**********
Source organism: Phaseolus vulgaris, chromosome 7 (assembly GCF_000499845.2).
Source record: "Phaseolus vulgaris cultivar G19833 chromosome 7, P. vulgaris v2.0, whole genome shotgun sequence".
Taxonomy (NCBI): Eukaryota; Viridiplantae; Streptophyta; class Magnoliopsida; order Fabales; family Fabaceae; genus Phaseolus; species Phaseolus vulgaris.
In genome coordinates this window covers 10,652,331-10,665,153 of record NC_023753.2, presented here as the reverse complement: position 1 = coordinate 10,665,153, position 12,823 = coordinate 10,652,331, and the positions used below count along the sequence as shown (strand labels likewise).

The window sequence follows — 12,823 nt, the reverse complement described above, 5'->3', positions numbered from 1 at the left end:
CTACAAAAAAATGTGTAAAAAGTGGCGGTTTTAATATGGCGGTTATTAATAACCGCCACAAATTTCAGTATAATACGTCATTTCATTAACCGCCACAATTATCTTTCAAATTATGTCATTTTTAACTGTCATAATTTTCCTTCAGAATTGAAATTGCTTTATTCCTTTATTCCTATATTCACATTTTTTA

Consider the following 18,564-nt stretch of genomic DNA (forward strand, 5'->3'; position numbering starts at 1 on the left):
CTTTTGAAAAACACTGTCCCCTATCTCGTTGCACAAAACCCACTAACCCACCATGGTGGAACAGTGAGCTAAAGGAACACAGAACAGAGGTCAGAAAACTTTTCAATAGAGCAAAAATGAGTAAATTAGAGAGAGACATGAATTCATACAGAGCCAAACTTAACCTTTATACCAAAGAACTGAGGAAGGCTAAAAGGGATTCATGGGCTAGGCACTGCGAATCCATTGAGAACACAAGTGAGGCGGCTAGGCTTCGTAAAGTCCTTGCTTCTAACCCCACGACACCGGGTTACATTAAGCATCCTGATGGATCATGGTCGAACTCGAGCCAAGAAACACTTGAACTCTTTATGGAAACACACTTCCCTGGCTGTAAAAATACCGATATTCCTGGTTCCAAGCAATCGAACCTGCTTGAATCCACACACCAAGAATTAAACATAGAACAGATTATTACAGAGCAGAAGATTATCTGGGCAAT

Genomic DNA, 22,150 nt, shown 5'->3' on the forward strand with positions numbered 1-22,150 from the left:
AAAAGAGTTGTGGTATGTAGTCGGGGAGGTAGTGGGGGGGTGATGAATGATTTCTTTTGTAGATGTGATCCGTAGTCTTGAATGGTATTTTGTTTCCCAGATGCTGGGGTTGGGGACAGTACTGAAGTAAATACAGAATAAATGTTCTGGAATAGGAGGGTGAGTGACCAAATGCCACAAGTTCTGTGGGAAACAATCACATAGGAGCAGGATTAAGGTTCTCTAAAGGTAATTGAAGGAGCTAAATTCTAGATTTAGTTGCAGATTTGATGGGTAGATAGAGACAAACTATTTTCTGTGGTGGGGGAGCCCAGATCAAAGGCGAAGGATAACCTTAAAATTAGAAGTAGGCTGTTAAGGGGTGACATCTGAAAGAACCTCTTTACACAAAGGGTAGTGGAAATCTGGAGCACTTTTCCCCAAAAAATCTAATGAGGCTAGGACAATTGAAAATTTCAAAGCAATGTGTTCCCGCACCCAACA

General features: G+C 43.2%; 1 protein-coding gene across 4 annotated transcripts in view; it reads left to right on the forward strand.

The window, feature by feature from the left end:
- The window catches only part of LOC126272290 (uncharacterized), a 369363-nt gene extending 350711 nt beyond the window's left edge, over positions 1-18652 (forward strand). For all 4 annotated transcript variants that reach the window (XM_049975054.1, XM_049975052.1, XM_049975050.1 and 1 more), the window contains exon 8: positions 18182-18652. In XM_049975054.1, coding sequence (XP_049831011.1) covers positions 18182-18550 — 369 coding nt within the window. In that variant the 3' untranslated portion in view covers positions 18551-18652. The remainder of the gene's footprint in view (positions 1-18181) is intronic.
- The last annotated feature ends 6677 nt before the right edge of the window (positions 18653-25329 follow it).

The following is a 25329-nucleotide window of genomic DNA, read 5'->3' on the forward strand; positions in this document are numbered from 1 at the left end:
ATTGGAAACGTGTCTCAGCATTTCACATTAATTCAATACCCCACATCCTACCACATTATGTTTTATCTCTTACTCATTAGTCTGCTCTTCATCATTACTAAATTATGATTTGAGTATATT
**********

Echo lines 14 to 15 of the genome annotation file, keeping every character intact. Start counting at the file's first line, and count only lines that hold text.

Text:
- The last annotated feature ends 6677 nt before the right edge of the window (positions 18653-25329 follow it).

The following is a 25329-nucleotide window of genomic DNA, read 5'->3' on the forward strand; positions in this document are numbered from 1 at the left end: